10th Class Mathematics Real Numbers

Real Numbers

Category : 10th Class

Real Numbers

 

 

 

  • Rational numbers: Numbers which can be written in the form of\[\frac{p}{q}(q\ne 0)\]where p and q are integers, are called rational numbers.

 

Note: Every terminating decimal and non-terminating repeating decimal can be expressed as a rational number.

 

  • Irrational numbers: Numbers which cannot be written in the form of\[\frac{p}{q}\]where p and q are integers and\[q\ne 0\]are called irrational numbers. In other words, numbers which are not rational are called irrational numbers.
  • Real numbers: The rational numbers and the irrational numbers together are called real numbers.

 

Note: Any number that can be represented on a number line is called a real number.

  • Lemma: A proven statement which is used to prove another statement is called a lemma.
  • Euclid's division lemma: For any two positive integers 'a' and 'b; there exist whole numbers 'q' and 'r' such that\[\text{a}=\text{bq}+\text{r},0\le \text{r}<\text{b}\].

 

Note: Euclid's division algorithm is stated only for positive integers, but can be extended for all negative integers.

 

  • Algorithm: An' algorithm is a process of solving particular problems.
  • Euclid's division algorithm: is used to find the greatest common divisor (G.C.D.) or Highest Common Factor (H.C.F.) of two numbers.
  • Finding H.C.F. using Euclid's division algorithm: Suppose the two positive numbers are 'a' and 'b', such that a > b. Then the H.C.F. of 'a' and 'b' can be found by following the steps given:
  • Apply the division lemma to find 'q' and 'r' where\[a=bq+r,0\le r<b\].
  • lf\[\text{r}=0\],then H.C.F. is b. If\[\text{r}\ne \text{0}\], then apply Euclid's lemma to find 'b' and 'r'.
  • Continue steps (a) and (b) till \[r=0\].The divisor at this state will be H.C.F. (a, b). Also, H.C.F. (a, b)= H.C.F. (b, r).
  • Fundamental theorem of Arithmetic: Every composite number can be expressed as a unique product of prime numbers. This is also called the unique prime factorization theorem.

 

Note: (i) The order in which the prime factors occur may differ. In general, any composite number x, can be expressed as a product of prime numbers as shown below.

\[x={{p}_{1}}{{p}_{2}}{{p}_{3}}...........{{p}_{n}}\]where\[{{p}_{1}},{{p}_{2}},{{p}_{3}},...........{{p}_{n}}\]are primes in ascending order.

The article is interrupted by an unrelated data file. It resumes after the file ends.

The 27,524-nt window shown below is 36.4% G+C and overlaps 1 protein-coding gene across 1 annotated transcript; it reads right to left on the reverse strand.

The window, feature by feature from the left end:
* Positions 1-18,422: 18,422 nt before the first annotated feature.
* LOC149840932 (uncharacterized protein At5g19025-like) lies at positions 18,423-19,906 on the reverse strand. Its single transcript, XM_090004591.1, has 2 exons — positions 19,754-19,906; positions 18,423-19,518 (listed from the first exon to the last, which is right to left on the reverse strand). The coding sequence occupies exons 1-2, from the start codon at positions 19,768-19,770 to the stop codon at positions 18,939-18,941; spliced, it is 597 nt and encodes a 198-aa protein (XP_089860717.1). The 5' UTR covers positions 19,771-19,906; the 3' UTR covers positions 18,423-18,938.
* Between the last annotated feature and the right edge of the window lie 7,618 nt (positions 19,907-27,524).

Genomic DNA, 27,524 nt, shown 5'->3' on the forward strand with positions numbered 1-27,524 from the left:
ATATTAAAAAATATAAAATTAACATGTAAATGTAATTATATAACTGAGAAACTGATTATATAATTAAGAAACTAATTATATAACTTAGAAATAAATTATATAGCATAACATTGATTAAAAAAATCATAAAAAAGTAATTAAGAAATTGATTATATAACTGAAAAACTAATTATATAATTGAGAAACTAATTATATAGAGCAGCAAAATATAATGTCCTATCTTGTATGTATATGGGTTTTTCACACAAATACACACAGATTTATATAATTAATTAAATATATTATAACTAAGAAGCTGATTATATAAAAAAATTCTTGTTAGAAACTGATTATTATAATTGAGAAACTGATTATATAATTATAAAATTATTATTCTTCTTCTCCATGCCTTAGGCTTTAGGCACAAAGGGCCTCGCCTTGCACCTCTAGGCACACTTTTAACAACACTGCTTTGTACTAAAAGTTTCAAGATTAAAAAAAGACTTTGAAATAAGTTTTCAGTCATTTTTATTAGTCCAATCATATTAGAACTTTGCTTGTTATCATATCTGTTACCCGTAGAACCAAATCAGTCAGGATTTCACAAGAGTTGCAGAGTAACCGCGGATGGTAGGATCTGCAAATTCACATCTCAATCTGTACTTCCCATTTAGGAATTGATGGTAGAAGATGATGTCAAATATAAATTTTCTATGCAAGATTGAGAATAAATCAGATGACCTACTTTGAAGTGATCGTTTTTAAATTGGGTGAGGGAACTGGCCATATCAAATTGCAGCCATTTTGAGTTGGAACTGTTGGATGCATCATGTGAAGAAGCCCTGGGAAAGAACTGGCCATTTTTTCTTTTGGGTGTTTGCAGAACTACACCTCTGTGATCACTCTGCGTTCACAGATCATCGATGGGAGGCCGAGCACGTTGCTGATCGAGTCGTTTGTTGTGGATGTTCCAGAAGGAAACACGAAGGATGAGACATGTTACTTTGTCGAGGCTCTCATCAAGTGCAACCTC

• If 'p' is a prime, 'a' is a positive integer, and if 'p' divides\[{{a}^{2}}\], then 'p' divides 'a'. Also, if 'p' divides\[{{a}^{3}}\], then 'p' divides 'a'.
  • If 'a' is a terminating decimal, then 'a' can be expressed as \[\frac{p}{q}(q\ne 0)\], where 'p' and 'q' are co primes and the prime factorization of q is of the form \[{{2}^{m}}{{5}^{n}}\], (where m and n are whole numbers.).
  • If \[\frac{p}{q}\]is a rational number and q is not of form \[{{2}^{m}}{{5}^{n}}(m,n\in W)\], then \[\frac{p}{q}\]has a non-terminating repeating decimal expansion.
  • C.F. of two numbers is the product of the smallest power of each common prime factor in the numbers.
  • M. of two numbers is the product of the greatest power of each prime factor involved in the numbers.
  • For any two numbers 'a' and 'b', L.C.M. (a, b) x H.C.F. \[\text{(a},\text{ b)}=\text{a}\times \text{b}\].

That is, the product of two numbers is equal to the product of their LC.M. and H.C.F.

  • but,\[H.C.F.(p,q,r)\times L.C.M.(p,q,r)\ne pqr\], where p, q and r are positive integers.
  • If H.C.F. (a, b) = 1, then 'a' and 'b' are said to be co-prime or relatively prime.
  • If \[\text{a}=\text{bq}+\text{r}\] and r < b, then H.C.F. (a, b) - H.C.F. (b, r).
  • For all a, b, m e N, H.C.F. (am, bm) = m [H.C.F. (a, b)].

In other words, if 'a', 'b' and 'm' are natural numbers, then H.C.F. (am, bm) is m times H.C.F. of 'a' and 'b'.

  • C.F. of three numbers is the H.C.F. of the H.C.F. of any two numbers and the third number. i.e., H.C.F. (p, q, r) = H.C.F. [H.C.F. (p, q), r].
  • C.M. of two co-prime numbers or two prime numbers is the product of the numbers.
  • C.M. of fractions or rational numbers \[=\frac{A}{B}\], where A = L.C.M. of numerators and B = H.C.F. of denominators, i.e., L.C.M. of\[\frac{a}{b}\]and\[\frac{c}{b}=\frac{L.C.M.\,of\,a\,and\,c}{H.C.F.\,of\,b\,and\,d}=\frac{L.C.M.(a,c)}{H.C.F.(b,d)}\]
  • C.F. of fractions or rational numbers\[=\frac{p}{q}\] where P = H.C.F. of numerators and Q = L.C.M. of denominators, i.e., H.C.F. of\[\frac{a}{b}\]and\[\frac{c}{d}=\frac{H.C.F.\,of\,a\,and\,c}{L.C.M.\,of\,b\,and\,d}=\frac{H.C.F.(a,c)}{L.C.M.(b,d)}\]

 

 

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Notes - Real Numbers
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